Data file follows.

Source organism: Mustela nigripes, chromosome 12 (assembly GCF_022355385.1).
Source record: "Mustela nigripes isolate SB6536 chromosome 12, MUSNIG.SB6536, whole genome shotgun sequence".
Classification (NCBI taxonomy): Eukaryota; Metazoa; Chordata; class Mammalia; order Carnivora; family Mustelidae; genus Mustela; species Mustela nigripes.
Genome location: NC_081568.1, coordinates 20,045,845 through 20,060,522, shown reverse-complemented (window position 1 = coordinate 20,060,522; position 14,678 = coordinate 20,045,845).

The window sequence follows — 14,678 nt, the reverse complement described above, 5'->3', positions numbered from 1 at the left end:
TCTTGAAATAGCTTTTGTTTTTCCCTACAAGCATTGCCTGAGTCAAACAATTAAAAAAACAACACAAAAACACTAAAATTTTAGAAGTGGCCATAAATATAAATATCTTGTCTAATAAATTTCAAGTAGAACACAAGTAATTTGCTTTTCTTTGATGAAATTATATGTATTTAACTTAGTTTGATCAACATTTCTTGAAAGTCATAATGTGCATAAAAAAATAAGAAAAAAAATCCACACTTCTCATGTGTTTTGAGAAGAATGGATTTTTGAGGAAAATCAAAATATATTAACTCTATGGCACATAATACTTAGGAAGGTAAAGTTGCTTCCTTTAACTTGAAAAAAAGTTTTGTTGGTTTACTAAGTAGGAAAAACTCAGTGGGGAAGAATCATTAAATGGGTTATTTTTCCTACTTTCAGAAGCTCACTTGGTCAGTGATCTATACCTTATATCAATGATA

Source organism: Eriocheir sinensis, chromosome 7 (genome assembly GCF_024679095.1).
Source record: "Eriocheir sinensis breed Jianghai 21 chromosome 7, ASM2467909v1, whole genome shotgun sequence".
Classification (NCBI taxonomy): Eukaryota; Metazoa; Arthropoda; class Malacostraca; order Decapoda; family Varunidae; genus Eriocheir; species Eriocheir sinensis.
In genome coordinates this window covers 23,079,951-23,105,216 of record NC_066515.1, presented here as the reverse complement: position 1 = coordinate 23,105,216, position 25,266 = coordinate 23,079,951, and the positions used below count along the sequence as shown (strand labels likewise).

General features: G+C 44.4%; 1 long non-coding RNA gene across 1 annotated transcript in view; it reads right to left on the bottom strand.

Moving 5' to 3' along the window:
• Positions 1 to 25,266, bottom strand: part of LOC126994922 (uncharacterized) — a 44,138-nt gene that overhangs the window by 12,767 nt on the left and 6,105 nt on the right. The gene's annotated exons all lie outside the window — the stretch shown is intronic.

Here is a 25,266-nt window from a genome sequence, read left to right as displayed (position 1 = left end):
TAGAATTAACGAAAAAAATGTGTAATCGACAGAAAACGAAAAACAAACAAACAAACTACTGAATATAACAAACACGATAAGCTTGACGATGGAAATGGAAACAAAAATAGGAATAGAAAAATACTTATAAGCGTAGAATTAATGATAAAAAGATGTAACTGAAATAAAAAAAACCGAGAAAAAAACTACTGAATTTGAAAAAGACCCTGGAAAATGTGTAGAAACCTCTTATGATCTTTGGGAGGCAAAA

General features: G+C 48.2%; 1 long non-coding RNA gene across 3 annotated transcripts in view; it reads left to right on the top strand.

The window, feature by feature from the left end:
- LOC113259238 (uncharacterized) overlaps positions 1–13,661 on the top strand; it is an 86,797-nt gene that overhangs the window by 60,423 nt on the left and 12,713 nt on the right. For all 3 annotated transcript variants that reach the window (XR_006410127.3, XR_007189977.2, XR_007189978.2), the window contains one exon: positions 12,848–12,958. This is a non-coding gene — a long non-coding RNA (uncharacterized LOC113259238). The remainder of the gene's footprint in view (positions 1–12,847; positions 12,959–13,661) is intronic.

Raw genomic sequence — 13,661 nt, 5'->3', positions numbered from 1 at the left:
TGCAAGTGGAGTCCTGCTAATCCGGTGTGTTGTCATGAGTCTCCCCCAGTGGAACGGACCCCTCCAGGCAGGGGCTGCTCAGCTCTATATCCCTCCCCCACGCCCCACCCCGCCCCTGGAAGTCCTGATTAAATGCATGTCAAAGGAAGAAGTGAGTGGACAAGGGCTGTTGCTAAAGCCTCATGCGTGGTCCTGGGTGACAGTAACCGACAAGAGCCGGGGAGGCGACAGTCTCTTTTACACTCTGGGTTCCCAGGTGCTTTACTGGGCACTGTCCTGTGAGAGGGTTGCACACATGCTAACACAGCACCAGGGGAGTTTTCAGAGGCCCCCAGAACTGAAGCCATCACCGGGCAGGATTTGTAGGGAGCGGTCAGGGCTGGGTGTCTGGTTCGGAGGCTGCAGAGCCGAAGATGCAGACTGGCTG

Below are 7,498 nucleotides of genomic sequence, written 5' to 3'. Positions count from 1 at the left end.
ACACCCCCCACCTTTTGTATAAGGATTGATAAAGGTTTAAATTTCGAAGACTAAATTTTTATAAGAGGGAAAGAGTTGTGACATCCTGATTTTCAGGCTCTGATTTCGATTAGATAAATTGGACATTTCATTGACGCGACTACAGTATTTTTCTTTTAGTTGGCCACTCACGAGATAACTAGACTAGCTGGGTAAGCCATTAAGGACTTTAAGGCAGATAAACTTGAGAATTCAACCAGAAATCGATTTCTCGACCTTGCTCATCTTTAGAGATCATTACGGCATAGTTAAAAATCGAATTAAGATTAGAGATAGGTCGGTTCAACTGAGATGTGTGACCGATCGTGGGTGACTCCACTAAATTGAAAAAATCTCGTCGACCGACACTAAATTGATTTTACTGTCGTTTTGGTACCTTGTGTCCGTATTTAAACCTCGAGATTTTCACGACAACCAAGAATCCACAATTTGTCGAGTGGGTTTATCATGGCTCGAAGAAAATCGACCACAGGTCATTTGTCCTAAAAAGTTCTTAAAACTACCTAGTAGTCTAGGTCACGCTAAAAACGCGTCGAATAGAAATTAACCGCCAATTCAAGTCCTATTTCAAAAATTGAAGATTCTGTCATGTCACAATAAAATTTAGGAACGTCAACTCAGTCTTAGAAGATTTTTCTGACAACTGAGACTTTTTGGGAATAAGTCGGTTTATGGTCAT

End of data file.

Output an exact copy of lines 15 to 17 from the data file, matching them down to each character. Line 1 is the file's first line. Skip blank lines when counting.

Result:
TAGAATTAACGAAAAAAATGTGTAATCGACAGAAAACGAAAAACAAACAAACAAACTACTGAATATAACAAACACGATAAGCTTGACGATGGAAATGGAAACAAAAATAGGAATAGAAAAATACTTATAAGCGTAGAATTAATGATAAAAAGATGTAACTGAAATAAAAAAAACCGAGAAAAAAACTACTGAATTTGAAAAAGACCCTGGAAAATGTGTAGAAACCTCTTATGATCTTTGGGAGGCAAAA

General features: G+C 48.2%; 1 long non-coding RNA gene across 3 annotated transcripts in view; it reads left to right on the top strand.

The window, feature by feature from the left end: